The Death of Tabloid Objectivity

Department of complaints.
Nov. 2 1999 4:34 PM

The Death of Tabloid Objectivity

I am sitting here attempting in vain to find something to disagree with in your brilliant last posting, my darling, but cannot. OK, allow me this one quibble: As you know, I'm of the school that says politicians are only good for one thing: Entertainment value. The good citizens of Minnesota figured that out before the rest of the country, and we're just now catching up. (Unless we count Ronald Reagan.) And by that measure, Giuliani would be the better candidate. Still, I'm Pro Elephant Dung. And I vote. Sometimes.

However, I'd like to squander my space here with something I find far more riveting, and infinitely more disturbing: I'm referring, of course, to the announcement today that American Media Inc.--the company that owns the National Enquirer, the Weekly World News, and the Star--is buying the publisher of the Globe, the Sun and the National Examiner for $105 million. You probably remember that American Media was purchased in May for $300 million by a New York investment firm headed by former Deputy Treasury Secretary Roger Altman, so maybe you aren't surprised by this hubris. According to David Pecker, chairman of American Media, the combined company will be "one of the largest publishers of celebrity-driven content in the world." The Time Warner of tabloid? I hope not.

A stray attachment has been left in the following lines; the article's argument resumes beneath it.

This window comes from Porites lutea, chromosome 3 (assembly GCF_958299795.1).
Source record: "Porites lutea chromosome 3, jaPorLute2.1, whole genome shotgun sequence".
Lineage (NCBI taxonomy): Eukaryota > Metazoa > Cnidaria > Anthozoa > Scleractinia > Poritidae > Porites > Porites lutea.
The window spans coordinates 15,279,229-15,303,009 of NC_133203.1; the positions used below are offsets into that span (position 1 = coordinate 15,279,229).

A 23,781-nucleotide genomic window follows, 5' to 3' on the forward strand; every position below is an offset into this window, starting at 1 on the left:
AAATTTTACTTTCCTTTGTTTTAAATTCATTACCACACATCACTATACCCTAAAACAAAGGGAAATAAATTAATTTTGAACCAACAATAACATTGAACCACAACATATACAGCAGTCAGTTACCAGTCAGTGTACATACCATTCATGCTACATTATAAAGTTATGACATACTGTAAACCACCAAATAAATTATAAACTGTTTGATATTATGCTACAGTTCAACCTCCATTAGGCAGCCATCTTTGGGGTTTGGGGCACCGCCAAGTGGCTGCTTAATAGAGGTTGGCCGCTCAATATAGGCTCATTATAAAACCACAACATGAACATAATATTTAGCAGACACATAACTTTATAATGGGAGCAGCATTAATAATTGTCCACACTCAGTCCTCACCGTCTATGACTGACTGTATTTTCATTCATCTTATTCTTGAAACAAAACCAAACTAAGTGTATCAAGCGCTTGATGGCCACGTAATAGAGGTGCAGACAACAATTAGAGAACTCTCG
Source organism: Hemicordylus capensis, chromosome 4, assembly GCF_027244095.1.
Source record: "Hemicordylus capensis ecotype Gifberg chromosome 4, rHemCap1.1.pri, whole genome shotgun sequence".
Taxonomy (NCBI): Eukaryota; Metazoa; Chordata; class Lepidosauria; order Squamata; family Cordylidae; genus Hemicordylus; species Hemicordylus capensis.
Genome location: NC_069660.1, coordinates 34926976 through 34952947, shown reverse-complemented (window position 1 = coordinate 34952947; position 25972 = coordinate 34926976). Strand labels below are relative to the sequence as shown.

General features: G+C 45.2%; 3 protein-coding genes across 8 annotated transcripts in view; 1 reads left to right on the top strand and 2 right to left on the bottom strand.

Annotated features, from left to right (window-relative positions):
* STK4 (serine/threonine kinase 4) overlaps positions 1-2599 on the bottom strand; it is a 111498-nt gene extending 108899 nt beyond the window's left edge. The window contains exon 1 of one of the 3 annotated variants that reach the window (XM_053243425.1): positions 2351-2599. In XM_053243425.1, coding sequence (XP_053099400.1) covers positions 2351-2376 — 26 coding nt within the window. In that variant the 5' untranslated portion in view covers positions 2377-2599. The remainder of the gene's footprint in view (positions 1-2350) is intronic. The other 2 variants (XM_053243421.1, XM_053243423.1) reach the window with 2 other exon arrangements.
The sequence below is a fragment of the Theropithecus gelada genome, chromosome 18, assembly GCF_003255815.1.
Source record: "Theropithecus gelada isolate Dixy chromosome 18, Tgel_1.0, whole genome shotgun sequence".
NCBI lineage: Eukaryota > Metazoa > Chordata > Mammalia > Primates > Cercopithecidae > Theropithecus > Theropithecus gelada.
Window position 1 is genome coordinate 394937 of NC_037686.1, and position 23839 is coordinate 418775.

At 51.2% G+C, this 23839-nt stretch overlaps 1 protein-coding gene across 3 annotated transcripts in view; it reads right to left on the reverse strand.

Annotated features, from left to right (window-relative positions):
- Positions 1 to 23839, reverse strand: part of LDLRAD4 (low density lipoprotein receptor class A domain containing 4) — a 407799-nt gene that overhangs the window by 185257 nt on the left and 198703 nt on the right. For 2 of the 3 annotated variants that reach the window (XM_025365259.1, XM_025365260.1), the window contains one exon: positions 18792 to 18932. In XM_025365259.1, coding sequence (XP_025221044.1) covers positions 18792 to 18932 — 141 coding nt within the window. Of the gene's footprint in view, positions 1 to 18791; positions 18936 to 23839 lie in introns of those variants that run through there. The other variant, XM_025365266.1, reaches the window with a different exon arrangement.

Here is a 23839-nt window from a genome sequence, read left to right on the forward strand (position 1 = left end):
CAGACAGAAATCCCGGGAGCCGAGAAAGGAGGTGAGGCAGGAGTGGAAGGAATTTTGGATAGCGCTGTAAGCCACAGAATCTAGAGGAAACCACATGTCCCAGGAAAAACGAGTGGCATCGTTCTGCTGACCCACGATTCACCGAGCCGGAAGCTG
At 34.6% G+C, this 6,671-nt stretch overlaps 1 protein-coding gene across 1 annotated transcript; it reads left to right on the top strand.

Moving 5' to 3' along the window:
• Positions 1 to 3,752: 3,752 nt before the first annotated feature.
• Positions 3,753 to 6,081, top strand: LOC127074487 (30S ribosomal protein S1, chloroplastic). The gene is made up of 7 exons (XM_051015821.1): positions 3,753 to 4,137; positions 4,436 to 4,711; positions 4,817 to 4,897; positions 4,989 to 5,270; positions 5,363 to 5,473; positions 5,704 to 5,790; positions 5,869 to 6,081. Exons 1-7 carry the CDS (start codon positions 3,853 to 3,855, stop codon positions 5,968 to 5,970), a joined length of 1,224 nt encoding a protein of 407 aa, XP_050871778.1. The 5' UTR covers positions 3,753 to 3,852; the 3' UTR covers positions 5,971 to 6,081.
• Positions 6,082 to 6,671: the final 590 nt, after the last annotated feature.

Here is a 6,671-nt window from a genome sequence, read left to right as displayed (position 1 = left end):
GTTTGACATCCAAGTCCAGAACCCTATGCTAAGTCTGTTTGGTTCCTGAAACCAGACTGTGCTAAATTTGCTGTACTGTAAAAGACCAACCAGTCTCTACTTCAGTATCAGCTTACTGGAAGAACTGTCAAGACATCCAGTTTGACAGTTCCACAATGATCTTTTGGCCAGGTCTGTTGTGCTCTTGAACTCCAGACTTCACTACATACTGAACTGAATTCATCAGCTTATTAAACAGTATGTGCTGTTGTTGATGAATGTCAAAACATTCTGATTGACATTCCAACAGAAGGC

I couldn't believe this when I read it. I'd be terrified if I thought that Congress will let this one get by without its usual far-sighted scrutiny. I mean really: How could any champion of the First Amendment let such a deal go through? I don't know about you, but I look to my tabloids for unbiased, even-handed reporting of alien abductions, miracle pet rescues, and celebrity drunks and their sudden-onset obesity. But imagine, if you will, a world in which all tabloid media is consolidated under one owner. Where will we go for the truth? TV? If the Weekly World News asserts that the earth is going to blow up on such and such a day, will the Enquirer ever dispute it? Even if it knows that the WWN is out to lunch on this one? The fact that readers would even have to ask such questions should put the stamp of death on this deal at once. Man, if only Giuliani were a senator already ...